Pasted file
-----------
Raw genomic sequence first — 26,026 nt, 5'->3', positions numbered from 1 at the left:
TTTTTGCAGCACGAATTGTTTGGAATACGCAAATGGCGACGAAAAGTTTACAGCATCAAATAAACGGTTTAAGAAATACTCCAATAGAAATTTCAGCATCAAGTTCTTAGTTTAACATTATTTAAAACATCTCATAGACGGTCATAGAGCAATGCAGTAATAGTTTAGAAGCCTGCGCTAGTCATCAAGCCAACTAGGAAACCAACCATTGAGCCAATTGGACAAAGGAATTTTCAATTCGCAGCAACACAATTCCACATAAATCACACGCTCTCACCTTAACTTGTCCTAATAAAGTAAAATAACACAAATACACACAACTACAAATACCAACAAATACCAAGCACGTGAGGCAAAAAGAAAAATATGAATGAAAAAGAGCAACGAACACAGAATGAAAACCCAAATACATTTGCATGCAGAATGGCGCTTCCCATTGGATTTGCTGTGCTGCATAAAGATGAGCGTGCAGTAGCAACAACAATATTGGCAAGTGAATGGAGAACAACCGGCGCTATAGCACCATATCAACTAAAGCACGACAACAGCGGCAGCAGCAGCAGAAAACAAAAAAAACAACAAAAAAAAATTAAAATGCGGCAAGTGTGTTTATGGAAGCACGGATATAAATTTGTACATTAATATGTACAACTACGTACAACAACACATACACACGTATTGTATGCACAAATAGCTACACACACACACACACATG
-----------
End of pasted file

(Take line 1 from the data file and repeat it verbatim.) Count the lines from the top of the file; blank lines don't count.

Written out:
Raw genomic sequence first — 26,026 nt, 5'->3', positions numbered from 1 at the left: